NLRP3 inflammasome deficiency attenuates metabolic disturbances involving alterations in the gut microbial profile in mice exposed to high fat diet
Journal article, Peer reviewed
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Original versionScientific Reports. 2020, 10, 21006 10.1038/s41598-020-76497-1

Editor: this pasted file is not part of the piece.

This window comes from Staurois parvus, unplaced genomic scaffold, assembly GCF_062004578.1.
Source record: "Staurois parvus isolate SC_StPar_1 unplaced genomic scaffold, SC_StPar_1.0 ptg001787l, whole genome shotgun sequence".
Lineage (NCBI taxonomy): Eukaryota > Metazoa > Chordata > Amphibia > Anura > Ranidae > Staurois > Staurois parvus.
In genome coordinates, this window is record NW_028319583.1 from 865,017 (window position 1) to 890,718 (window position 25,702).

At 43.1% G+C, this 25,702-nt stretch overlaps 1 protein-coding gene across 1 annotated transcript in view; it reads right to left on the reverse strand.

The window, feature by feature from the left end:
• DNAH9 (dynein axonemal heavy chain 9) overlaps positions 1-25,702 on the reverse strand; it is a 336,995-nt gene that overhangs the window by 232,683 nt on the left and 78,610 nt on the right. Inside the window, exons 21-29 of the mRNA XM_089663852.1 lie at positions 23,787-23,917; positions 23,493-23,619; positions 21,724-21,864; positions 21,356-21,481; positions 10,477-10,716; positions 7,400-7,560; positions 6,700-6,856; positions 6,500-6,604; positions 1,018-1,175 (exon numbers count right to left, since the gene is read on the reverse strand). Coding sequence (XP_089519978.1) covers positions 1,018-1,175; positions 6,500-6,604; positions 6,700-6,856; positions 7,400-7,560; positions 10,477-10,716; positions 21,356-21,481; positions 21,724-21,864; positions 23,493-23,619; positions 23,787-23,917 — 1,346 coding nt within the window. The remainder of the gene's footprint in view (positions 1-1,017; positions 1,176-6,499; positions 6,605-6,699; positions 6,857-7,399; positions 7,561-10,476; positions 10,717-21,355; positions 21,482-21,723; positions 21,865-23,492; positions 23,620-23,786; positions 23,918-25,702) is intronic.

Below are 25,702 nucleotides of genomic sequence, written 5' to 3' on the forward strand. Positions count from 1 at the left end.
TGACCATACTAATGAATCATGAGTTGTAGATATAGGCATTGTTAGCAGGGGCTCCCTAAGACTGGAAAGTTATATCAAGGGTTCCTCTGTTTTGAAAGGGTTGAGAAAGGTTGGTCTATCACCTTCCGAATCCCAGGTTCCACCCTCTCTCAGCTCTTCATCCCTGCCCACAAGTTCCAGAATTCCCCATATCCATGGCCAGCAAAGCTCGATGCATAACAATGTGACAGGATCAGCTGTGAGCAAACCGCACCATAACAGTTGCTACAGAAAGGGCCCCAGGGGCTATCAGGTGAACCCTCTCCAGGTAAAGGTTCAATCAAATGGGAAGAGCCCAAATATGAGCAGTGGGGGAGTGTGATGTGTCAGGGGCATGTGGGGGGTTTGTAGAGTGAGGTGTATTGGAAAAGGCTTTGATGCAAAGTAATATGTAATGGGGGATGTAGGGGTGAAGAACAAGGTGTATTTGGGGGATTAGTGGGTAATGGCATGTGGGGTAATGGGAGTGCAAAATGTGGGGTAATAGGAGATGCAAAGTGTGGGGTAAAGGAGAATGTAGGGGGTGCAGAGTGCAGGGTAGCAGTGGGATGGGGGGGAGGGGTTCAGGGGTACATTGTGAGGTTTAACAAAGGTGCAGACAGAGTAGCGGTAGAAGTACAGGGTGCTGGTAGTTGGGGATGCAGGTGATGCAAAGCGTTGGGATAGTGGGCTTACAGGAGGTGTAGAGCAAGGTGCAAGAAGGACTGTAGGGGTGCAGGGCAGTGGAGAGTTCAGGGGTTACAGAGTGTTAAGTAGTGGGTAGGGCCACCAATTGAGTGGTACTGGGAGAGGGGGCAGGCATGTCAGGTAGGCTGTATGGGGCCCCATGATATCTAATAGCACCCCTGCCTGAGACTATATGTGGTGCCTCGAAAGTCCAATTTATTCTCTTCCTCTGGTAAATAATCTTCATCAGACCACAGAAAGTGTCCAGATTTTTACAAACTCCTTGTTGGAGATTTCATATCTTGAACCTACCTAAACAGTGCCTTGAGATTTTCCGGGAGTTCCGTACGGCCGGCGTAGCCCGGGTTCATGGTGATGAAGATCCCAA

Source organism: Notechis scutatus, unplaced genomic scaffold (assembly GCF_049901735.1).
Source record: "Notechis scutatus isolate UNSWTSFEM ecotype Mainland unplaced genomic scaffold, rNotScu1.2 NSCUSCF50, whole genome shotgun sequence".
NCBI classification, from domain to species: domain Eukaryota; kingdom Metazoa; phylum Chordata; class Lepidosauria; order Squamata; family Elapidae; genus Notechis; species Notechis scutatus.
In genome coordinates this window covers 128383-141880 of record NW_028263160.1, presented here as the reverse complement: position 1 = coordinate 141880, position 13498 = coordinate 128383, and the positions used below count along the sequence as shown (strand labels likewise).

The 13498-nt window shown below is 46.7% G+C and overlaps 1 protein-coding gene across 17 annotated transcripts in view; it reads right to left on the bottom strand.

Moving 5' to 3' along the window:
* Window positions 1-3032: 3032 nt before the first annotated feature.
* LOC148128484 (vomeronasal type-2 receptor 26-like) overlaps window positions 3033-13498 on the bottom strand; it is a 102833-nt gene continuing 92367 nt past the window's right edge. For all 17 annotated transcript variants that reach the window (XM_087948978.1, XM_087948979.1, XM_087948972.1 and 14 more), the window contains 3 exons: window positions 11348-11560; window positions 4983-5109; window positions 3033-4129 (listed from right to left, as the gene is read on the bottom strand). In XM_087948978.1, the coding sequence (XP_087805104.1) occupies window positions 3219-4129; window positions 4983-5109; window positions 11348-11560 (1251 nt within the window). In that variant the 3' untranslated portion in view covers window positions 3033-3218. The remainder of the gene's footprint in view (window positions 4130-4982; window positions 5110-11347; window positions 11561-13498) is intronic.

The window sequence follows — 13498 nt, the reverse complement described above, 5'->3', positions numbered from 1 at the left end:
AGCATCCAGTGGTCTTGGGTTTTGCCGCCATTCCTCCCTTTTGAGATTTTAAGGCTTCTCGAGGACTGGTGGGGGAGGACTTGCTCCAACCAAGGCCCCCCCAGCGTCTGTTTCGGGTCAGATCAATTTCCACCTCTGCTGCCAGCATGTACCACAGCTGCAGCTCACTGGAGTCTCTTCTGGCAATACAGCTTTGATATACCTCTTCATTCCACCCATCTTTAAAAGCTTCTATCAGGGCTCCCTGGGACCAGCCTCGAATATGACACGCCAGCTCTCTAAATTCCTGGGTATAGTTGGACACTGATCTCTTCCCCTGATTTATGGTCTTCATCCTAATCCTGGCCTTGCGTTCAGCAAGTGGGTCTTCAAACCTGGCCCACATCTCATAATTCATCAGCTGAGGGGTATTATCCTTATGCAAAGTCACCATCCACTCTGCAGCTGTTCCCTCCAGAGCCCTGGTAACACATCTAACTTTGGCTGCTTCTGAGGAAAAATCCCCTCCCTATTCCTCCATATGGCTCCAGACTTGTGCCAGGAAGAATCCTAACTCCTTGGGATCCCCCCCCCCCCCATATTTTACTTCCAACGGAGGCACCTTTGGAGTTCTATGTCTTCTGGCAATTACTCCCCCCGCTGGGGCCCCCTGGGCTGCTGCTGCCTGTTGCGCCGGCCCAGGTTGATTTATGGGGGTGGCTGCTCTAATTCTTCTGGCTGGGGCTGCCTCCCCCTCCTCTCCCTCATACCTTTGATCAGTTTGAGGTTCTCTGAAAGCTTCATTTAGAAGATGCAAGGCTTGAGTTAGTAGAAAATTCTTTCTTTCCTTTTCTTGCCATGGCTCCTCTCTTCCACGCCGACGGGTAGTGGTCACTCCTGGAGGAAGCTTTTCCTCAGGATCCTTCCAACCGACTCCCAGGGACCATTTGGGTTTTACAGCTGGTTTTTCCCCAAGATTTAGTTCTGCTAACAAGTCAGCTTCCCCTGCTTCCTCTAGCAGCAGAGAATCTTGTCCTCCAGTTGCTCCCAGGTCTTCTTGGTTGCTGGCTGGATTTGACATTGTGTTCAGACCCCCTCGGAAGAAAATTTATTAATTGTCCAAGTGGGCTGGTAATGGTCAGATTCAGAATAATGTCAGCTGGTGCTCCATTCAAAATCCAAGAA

Obesity-related diseases (e.g. type 2 diabetes mellitus and cardiovascular disorders) represent an increasing health problem worldwide. NLRP3 inflammasome activation may underlie obesity-induced inflammation and insulin resistance, and NLRP3 deficient mice exposed to high fat diet (HFD) appear to be protected from left ventricle (LV) concentric remodeling. Herein, we investigated if these beneficial effects were associated with alterations in plasma metabolites, using metabolomic and lipidomic analysis, and gut microbiota composition, using 16S rRNA sequencing of cecum content, comparing NLRP3 deficient and wild type (WT) mice on HFD and control diet. Obese NLRP3 deficient mice had lower systemic ceramide levels, potentially resulting attenuating inflammation, altered hepatic expression of fatty acids (FA) with lower mono-saturated FA and higher polyunsaturated FA levels, potentially counteracting development of liver steatosis, downregulated myocardial energy metabolism as assessed by proteomic analyses of LV heart tissue, and different levels of bile acids as compared with WT mice. These changes were accompanied by an altered composition of gut microbiota associated with decreased systemic levels of tri-methylamine-N-oxide and lipopolysaccharide, potentially inducing attenuating systemic inflammation and beneficial effects on lipid metabolism. Our findings support a role of NLRP3 inflammasome in the interface between metabolic and inflammatory stress, involving an altered gut microbiota composition.